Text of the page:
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An early look at selective RET inhibitor resistance: new challenges and opportunities

Summary

Two RET inhibitors, selpercatinib and pralsetinib, recently received approval for the treatment of advanced RET fusion-positive lung cancer. Acquired resistance to these inhibitors will be a major challenge. We have shown that resistance can emerge due to recurrent RET kinase domain mutations and, in most cases, due to RET-independent mechanisms.

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J.J.L. and J.F.G. contributed to the writing and review of this manuscript.

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Correspondence to Justin F. Gainor.

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J.J.L. has served as a compensated consultant for Genentech, C4 Therapeutics, Blueprint Medicines, Nuvalent, and Turning Point Therapeutics; received honorarium and travel support from Pfizer; received institutional research funds from Hengrui Therapeutics, Turning Point Therapeutics, Neon Therapeutics, Relay Therapeutics, Bayer, Elevation Oncology, Roche, and Novartis; received CME funding from OncLive, MedStar Health, and Northwell Health. J.F.G. has served as a compensated consultant or received honoraria from Bristol-Myers Squibb, Genentech, Ariad/Takeda, Loxo/Lilly, Blueprint, Oncorus, Regeneron, Gilead, AstraZeneca, Pfizer, Incyte, Novartis, Merck, Mirati, EMD Serono, Glyde Bio, ImageAb, Agios, Amgen, and Array; research support from Novartis, Genentech/Roche, and Ariad/Takeda; institutional research support from Bristol-Myers Squibb, Tesaro, Moderna, Blueprint, Jounce, Array Biopharma, Merck, Adaptimmune, Novartis, and Alexo; and has an immediate family member who is an employee of Ironwood Pharmaceuticals.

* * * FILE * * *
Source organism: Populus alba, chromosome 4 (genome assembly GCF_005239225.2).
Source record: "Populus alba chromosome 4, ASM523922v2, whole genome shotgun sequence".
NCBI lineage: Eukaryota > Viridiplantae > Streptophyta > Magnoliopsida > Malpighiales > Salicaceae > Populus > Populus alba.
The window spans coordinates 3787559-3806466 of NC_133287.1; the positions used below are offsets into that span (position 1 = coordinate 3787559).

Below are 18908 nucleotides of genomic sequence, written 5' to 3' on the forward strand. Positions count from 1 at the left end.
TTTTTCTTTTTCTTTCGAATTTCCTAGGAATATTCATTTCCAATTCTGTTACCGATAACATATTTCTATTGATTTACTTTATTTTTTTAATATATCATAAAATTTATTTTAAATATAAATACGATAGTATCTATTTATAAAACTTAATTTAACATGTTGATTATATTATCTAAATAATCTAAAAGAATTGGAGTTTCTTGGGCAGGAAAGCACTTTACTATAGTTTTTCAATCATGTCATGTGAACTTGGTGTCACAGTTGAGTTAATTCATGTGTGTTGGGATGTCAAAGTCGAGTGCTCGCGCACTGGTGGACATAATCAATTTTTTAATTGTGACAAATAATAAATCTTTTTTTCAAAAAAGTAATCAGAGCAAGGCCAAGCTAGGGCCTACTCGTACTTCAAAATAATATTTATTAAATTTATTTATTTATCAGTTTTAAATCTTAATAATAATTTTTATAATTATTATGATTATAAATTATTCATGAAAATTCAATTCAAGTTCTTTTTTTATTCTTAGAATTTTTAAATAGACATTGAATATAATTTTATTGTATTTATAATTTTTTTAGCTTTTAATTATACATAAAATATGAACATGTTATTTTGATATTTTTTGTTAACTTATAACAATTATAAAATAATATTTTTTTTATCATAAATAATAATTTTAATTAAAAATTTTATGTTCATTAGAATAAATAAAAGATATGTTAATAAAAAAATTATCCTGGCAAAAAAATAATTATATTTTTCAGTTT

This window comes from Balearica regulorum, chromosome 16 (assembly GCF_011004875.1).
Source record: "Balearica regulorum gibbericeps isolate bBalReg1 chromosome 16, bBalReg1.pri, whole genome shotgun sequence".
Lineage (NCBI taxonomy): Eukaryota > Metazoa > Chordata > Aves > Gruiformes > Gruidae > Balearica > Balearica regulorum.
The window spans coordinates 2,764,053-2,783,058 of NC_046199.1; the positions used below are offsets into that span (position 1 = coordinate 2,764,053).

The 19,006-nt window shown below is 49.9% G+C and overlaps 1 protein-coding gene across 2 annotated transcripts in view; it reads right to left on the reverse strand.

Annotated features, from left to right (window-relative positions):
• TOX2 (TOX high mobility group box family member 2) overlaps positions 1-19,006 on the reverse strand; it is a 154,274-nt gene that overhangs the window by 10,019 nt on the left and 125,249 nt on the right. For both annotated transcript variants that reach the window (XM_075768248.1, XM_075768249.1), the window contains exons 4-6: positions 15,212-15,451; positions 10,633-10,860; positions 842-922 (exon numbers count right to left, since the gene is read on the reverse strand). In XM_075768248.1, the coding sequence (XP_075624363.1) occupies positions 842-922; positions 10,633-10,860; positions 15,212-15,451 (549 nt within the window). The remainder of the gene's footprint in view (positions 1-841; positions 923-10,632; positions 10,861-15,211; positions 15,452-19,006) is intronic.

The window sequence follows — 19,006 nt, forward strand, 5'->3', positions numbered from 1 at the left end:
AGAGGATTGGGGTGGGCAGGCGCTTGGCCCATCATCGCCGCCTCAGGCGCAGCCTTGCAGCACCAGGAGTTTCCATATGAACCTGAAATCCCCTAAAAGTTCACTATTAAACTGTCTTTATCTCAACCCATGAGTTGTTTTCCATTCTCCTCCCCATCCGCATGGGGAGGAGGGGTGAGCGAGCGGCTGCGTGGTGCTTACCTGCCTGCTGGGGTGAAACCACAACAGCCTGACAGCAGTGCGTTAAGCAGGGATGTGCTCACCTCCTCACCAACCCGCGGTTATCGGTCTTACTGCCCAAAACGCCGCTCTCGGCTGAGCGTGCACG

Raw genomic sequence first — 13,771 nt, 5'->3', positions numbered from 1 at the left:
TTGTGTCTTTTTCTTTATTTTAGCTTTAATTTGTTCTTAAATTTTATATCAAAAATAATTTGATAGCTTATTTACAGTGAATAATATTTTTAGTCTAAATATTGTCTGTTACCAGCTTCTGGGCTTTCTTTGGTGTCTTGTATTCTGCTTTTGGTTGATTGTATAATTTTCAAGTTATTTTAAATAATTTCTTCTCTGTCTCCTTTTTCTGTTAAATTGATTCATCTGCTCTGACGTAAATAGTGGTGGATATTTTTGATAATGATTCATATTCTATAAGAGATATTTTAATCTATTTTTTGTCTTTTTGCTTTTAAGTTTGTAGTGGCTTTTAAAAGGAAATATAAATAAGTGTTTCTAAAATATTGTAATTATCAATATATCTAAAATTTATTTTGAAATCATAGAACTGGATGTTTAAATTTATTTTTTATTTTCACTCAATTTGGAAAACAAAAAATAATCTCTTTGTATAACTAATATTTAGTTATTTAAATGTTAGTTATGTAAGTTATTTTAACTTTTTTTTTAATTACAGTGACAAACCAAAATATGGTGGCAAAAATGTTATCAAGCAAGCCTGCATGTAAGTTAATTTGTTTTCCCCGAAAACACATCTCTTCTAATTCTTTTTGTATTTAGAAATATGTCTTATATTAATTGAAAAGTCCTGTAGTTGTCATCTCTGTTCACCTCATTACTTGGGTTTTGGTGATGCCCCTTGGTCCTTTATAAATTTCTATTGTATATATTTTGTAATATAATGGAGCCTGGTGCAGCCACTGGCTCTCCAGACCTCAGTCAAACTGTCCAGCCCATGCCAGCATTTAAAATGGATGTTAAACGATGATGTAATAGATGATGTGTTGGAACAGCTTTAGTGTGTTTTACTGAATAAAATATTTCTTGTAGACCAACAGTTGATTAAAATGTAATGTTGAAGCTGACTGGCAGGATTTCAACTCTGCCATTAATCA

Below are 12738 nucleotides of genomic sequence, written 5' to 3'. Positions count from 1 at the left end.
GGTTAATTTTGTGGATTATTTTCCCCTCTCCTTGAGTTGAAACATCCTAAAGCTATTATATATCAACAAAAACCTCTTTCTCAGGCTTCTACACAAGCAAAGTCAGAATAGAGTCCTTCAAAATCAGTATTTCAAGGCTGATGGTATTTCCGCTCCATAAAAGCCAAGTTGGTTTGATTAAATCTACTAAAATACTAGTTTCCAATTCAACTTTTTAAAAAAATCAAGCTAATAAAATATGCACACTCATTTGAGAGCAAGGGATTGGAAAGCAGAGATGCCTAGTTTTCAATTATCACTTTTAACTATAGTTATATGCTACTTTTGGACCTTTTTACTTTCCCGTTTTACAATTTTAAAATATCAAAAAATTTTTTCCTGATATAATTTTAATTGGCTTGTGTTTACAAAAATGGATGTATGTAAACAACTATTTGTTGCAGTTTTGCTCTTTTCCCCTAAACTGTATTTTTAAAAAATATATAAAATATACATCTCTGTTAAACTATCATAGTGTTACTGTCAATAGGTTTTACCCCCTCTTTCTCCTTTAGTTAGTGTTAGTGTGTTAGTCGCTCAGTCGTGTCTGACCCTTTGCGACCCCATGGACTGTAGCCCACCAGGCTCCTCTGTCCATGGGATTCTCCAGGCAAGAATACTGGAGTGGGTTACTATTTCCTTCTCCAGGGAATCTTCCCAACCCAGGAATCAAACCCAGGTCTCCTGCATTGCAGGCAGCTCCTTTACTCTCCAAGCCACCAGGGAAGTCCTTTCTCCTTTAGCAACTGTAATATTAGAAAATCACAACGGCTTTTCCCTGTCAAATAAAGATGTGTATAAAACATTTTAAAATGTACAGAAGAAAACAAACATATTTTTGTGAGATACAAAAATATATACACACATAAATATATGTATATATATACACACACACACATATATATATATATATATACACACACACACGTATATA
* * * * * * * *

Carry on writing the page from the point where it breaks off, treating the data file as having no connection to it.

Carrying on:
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Lin, J.J., Gainor, J.F. An early look at selective RET inhibitor resistance: new challenges and opportunities. Br J Cancer 124, 1757–1758 (2021). https://doi.org/10.1038/s41416-021-01344-7

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